|Kyle Gallup, Rocky Beach, 2010, watercolor on paper, 12" x 16"|
In my early teens I was intent on immersing myself in the landscape, seeing what I could make of it; pencil drawings of a dappled Ozark light, watercolors in Ireland with its pastoral green patchwork dotted with fallen stone castles and cemeteries, Maine’s coastal rock-strewn beaches. Landscape painting has romanced me, connected me with a grand tradition and masters of the sublime.
It’s hard to say how chronicling light and color in nature has effected my studio work. What I do know for sure is that the process of laying out paint on my palate and putting loaded brush to paper is at once a challenge and freedom like no other. Translating the scene on to paper, the natural world becomes entertainer, teaser and sometimes taunting muse.
Beginning with bold washes of transparent color helps me to set up what’s most important, a simple outline or pathway to the thrust and weight of any scene. A passing cloud on an otherwise clear, blue-sky day adds interest or a shadow in the heat. Swaying silver-topped trees and gullies of dark, deep green conjure Corot or the rough, barked-edge of a tree in the foreground brings to mind Van Gogh with his precise, pen-to-paper intimacy, making his way up and down the gnarled trunks, getting to know his pollard birches.
|Vincent Van Gogh, Pollard Birches, 1884, pencil and ink heightened with gouache, 15" x 21", (Van Gogh Museum, Amsterdam)|
I find myself in the middle of the most exciting visual happenings from one moment to the next. There is complexity, nuance, sound, weight, depth and clarity that exist separate from me. There are edges and colors that induce hallucinations, sounds of the wind, birds calling to their mates, laughing, shouting children in the distance. All these gently pierce the ebb and flow of life.
Getting to know one’s place within the whole scheme of things can have its risks, like any great affair. Searching and seeking out those things that are most moving, getting close to the heart of the scene, the bend in the road I can not see beyond, the allusive, pastel horizon between sky and sea, finding form in the boldest gray faceted rock that sits shiny wet, in the sun.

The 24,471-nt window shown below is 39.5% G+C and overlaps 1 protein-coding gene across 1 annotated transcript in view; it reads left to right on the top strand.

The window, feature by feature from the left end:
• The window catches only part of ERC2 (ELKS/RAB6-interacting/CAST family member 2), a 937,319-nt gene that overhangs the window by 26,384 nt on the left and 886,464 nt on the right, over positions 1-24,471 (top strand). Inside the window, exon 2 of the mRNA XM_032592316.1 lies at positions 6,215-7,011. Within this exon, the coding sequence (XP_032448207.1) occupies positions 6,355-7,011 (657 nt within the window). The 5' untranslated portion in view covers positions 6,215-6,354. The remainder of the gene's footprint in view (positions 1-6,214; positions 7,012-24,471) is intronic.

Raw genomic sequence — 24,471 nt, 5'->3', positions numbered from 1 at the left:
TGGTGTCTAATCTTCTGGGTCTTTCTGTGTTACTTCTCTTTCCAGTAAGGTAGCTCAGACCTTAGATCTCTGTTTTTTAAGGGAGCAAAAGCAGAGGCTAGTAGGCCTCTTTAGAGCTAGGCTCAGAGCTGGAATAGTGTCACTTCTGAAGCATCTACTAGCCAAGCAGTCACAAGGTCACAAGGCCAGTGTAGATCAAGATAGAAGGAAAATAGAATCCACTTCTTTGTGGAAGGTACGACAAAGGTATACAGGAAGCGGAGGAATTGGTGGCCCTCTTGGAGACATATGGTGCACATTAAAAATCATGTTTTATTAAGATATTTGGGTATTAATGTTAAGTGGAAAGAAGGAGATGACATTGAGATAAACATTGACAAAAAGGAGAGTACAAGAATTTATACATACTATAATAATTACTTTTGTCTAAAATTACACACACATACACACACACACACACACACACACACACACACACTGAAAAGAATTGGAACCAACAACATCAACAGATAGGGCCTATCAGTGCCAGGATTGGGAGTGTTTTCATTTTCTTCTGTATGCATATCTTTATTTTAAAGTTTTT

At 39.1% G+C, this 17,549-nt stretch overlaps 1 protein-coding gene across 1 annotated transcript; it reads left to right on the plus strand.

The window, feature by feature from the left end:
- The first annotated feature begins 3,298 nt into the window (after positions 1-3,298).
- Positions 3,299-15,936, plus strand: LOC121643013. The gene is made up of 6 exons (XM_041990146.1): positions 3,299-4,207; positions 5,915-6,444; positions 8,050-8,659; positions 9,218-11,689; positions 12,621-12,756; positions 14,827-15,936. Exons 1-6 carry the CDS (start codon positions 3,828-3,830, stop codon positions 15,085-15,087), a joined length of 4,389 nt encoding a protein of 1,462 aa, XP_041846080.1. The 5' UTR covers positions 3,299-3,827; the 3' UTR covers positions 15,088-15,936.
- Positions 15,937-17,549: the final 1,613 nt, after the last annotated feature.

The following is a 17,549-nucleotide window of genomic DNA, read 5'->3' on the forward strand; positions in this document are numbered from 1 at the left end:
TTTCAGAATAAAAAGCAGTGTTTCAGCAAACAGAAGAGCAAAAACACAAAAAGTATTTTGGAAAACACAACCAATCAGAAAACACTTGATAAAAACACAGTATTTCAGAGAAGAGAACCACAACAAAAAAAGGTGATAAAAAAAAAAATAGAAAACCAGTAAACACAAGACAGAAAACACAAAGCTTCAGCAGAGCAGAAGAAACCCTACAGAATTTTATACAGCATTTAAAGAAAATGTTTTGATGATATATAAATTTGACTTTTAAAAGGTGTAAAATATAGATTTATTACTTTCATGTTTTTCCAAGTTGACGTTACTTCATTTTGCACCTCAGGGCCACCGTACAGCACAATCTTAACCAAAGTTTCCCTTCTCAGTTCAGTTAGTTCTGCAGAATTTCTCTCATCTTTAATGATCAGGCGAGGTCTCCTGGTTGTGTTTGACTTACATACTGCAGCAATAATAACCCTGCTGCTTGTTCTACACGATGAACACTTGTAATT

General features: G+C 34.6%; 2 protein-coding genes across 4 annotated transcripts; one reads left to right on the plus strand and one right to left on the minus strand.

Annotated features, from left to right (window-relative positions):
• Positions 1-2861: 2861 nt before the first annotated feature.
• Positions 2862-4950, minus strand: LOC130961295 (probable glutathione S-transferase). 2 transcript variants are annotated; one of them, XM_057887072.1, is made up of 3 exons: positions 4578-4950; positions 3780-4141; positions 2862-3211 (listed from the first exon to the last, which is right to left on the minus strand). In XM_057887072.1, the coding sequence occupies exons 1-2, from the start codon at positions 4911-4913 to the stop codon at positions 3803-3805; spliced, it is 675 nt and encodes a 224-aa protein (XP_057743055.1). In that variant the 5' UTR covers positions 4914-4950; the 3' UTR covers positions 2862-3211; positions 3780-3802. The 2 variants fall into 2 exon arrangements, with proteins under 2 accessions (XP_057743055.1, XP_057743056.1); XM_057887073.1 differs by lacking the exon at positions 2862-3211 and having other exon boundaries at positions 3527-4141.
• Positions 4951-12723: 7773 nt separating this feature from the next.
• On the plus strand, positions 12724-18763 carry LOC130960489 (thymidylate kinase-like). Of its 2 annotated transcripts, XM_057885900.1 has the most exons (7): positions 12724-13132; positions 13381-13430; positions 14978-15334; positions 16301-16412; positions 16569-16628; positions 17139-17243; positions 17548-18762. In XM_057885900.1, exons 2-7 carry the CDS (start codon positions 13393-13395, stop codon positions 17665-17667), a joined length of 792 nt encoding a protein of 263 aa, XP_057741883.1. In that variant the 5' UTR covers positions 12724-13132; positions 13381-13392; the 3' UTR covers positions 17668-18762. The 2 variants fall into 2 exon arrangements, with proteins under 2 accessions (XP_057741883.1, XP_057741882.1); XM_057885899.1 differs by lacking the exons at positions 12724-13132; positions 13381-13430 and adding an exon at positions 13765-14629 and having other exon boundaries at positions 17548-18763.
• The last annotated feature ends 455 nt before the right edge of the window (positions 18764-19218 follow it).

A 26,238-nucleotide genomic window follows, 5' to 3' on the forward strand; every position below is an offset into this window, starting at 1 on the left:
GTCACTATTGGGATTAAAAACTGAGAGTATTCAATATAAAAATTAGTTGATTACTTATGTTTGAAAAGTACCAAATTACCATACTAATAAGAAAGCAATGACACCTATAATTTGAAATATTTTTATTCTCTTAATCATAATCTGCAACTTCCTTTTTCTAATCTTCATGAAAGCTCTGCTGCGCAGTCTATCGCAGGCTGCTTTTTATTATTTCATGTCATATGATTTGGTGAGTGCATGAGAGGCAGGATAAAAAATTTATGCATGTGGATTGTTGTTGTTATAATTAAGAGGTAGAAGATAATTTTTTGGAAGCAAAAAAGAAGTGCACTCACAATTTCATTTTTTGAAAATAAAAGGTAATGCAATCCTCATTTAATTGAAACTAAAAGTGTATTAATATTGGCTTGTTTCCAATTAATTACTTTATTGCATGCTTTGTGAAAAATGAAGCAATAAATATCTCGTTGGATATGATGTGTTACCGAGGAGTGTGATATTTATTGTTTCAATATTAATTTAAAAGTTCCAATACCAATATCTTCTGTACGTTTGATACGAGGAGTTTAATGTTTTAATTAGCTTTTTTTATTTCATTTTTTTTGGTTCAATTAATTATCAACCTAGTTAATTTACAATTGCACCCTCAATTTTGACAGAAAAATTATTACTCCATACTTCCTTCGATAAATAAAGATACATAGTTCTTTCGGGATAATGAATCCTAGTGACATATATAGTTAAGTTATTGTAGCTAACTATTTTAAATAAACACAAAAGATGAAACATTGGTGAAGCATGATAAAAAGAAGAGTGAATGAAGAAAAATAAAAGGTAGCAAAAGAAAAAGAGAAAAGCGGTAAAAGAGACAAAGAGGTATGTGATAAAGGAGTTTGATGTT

Discovering the shape of things can take me to the edge, make me feel compulsive about getting it right and knowing all there is to know. Mixing a dark clay color looks one way on the palette and then another way on the paper. How does that rock sit so firmly there? It must be a give and take, from observing eye to paper. A bond forms as I try different ways of getting at the truth of the rock’s presence. The way the sand and other stones sit nearby, the sunlight hitting the lightest side, bringing out it’s dimpled, indented mass. When I see a relationship that feels close to what I am looking at, I’ll take a break.
The next day, and the day after that, if I’m lucky enough to be in the same spot, looking at the same rock on the shore, I’ll feel smitten. A friend awaits my attention. I am finally able to caress the rock on paper with all its colored variations and know its structural shifts. The rock now sits in my mind and has given its self over to my knowledge and understanding of it.
|Hudson Beach, 2009, photo credit: Philip Turner|
|Kyle Gallup, Hudson River, NYC, 2009, watercolor on paper, 9" x 12"|
Often I’ll take several photographs of where I have been painting, a record keeping, just in case I have the opportunity to return. I have returned to familiar spots to find trees, rocks, and shorelines unchanged and then I take up where I left off. Old friends in the landscape make themselves known after a brief, getting-reacquainted period. Or sometimes I review my photographs of the scene and look closely, trying to understand how I could have been so involved with a seemingly unimposing rock on the beach.
|Kyle Gallup, Study for Coney Island Landscape for John Baldessari 2011, graphite, ink, lithographic prints, painted paper on wood panel, 9.5" x 13.5" (Click to enlarge photo.)|
Kyle Gallup is an artist who works in collage and watercolor.
Editor's note: On my request, Kyle Gallup included her own studio work in this post.